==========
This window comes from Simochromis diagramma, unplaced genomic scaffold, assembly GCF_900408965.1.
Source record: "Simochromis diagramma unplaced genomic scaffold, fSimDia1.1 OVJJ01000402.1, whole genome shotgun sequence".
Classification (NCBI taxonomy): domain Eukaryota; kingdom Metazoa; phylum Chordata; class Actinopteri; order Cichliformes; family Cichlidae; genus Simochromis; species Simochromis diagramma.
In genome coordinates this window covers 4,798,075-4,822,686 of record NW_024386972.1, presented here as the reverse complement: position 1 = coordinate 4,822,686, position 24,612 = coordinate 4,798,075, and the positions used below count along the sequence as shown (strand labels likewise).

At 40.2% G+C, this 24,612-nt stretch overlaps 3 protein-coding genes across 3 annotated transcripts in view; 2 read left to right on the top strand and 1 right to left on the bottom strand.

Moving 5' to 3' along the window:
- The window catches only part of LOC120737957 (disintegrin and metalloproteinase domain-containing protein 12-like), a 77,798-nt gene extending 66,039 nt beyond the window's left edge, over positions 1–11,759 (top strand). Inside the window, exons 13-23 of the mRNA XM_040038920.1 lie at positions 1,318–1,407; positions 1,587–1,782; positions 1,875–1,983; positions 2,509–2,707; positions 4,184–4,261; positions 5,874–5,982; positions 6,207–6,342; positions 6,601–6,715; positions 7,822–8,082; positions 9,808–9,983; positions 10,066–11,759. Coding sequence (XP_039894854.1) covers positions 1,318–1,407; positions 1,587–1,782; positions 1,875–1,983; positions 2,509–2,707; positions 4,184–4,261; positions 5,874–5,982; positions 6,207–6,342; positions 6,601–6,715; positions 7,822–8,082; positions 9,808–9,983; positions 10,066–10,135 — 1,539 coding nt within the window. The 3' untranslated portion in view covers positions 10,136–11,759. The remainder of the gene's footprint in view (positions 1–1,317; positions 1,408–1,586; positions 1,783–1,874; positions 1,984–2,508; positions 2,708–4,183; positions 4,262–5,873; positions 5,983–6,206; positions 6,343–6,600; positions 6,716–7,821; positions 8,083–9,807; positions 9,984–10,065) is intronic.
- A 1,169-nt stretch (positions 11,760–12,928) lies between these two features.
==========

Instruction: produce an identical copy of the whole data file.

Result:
This window comes from Simochromis diagramma, unplaced genomic scaffold, assembly GCF_900408965.1.
Source record: "Simochromis diagramma unplaced genomic scaffold, fSimDia1.1 OVJJ01000402.1, whole genome shotgun sequence".
Classification (NCBI taxonomy): domain Eukaryota; kingdom Metazoa; phylum Chordata; class Actinopteri; order Cichliformes; family Cichlidae; genus Simochromis; species Simochromis diagramma.
In genome coordinates this window covers 4,798,075-4,822,686 of record NW_024386972.1, presented here as the reverse complement: position 1 = coordinate 4,822,686, position 24,612 = coordinate 4,798,075, and the positions used below count along the sequence as shown (strand labels likewise).

At 40.2% G+C, this 24,612-nt stretch overlaps 3 protein-coding genes across 3 annotated transcripts in view; 2 read left to right on the top strand and 1 right to left on the bottom strand.

Moving 5' to 3' along the window:
- The window catches only part of LOC120737957 (disintegrin and metalloproteinase domain-containing protein 12-like), a 77,798-nt gene extending 66,039 nt beyond the window's left edge, over positions 1–11,759 (top strand). Inside the window, exons 13-23 of the mRNA XM_040038920.1 lie at positions 1,318–1,407; positions 1,587–1,782; positions 1,875–1,983; positions 2,509–2,707; positions 4,184–4,261; positions 5,874–5,982; positions 6,207–6,342; positions 6,601–6,715; positions 7,822–8,082; positions 9,808–9,983; positions 10,066–11,759. Coding sequence (XP_039894854.1) covers positions 1,318–1,407; positions 1,587–1,782; positions 1,875–1,983; positions 2,509–2,707; positions 4,184–4,261; positions 5,874–5,982; positions 6,207–6,342; positions 6,601–6,715; positions 7,822–8,082; positions 9,808–9,983; positions 10,066–10,135 — 1,539 coding nt within the window. The 3' untranslated portion in view covers positions 10,136–11,759. The remainder of the gene's footprint in view (positions 1–1,317; positions 1,408–1,586; positions 1,783–1,874; positions 1,984–2,508; positions 2,708–4,183; positions 4,262–5,873; positions 5,983–6,206; positions 6,343–6,600; positions 6,716–7,821; positions 8,083–9,807; positions 9,984–10,065) is intronic.
- A 1,169-nt stretch (positions 11,760–12,928) lies between these two features.